will try something else, and then give another test. As these
experiments are always tried alone with one or, at most, two
subjects, a failure attracts little notice.

Now I cannot say positively that Dr. Schlossenger performed this
experiment in exactly this same manner; but I do have a
recollection of his hurrying me along in my writing at some stage
of its progress. I also know that I can succeed as often as he
did. I will add further that a few days later I prepared six names
in advance, and, with my wife, had a sitting with the medium; this
time, although I paid him, he failed utterly. He tried in every
way and had me write additional names. This time I guarded the
points in the above explanation, yet no matter how he tried, he
made an utter failure. All tricks require certain conditions, and
this is why it is not safe to repeat the same trick for the same
person. There is too much danger that the subject may notice the
sameness of the modus operandi.

Referring to the second test which was given by the medium to my
father, I will state that when the subjects are writing the cities
and diseases, they will naturally pause after writing the city, to
think of a disease to go with it. Of course, when writing the
correct ones, which are already in mind, no pause will be
necessary. Also advantage may be taken of the fact that a small
per cent of persons die of smallpox or measles. If in giving the
directions one says, "Write like this: 'Philadelphia smallpox, New
York measles,'" and the subject writes smallpox or measles in the
list, it is safe to eliminate that from the case. This is
especially true if written in connection with some large city, the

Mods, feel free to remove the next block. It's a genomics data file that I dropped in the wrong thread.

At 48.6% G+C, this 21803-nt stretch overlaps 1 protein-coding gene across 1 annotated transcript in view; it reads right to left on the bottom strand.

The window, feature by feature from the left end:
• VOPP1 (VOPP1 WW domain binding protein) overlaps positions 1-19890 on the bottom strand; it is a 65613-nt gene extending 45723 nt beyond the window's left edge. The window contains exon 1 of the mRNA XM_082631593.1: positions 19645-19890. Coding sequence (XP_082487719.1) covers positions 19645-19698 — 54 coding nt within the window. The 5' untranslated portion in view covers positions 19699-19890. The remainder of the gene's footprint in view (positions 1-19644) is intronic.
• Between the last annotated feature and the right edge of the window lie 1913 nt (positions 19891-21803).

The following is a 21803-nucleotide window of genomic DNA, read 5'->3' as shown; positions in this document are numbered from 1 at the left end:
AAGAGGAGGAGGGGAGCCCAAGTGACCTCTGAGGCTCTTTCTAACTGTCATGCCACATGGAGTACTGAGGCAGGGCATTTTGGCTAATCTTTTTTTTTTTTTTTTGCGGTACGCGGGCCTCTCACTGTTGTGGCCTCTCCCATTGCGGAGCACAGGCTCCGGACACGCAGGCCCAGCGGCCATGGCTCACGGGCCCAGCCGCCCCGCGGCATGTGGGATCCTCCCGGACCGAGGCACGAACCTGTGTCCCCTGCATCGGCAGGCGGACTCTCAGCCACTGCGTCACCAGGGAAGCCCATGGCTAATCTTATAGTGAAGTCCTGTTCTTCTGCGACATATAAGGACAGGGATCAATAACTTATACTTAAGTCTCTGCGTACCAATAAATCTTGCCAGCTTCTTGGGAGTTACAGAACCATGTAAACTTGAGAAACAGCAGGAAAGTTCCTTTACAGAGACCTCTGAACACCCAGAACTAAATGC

name of which occurs readily to the mind. It is safe also to
eliminate Philadelphia or New York if these should be written,
providing you mentioned these names in the directions, and that the
test is not being given in their section of the country. A small
per cent of the people of a country die in any two places of
prominence. Yet these places will be written readily by most
subjects if they are suggested, or at least other places of equal
prominence will be written. If an unusual place or disease should
be written, it is almost certain these are the ones.

It can readily be seen how expert one can become at this by
continuous practice, such as a medium has many times a day; how one
can learn to take advantage of every little point, and use it with
telling effect on unsuspecting strangers, who do not know what is
going to happen, or what to look for.

I have been told that Dr. Schlossenger had a very sharp eye,
although wearing glasses; and that the glasses were probably to
make the subject think it impossible for him to read writing when
they were moved out of position and placed on the forehead, as they
were during the tests. It has also been suggested that his poor
hearing was feigned, to enable him to hear remarks made about
himself in his presence. I have suspected that his memory had
become trained to a high degree of accuracy, enabling him to give
his tests with such marvelous success, as he did with nearly all
wherever he went. That he does not use one set of principles only
in his tricks, I am certain, but has many more at his command which
he uses continually. However, I can only vaguely guess at them
from having seen his tests but once.

Now, I do not say that this was the method employed by the lady
with Rev. Savage, given in the account at the beginning of this
chapter. But as the experiments are practically the same, it is
safe to conclude that the methods used are the same, or nearly so.
If the test were genuine in the case of the lady mentioned, it was
probably genuine in the case of Dr. Schlossenger. On the other
hand, if it were trickery in one case, it probably was in both.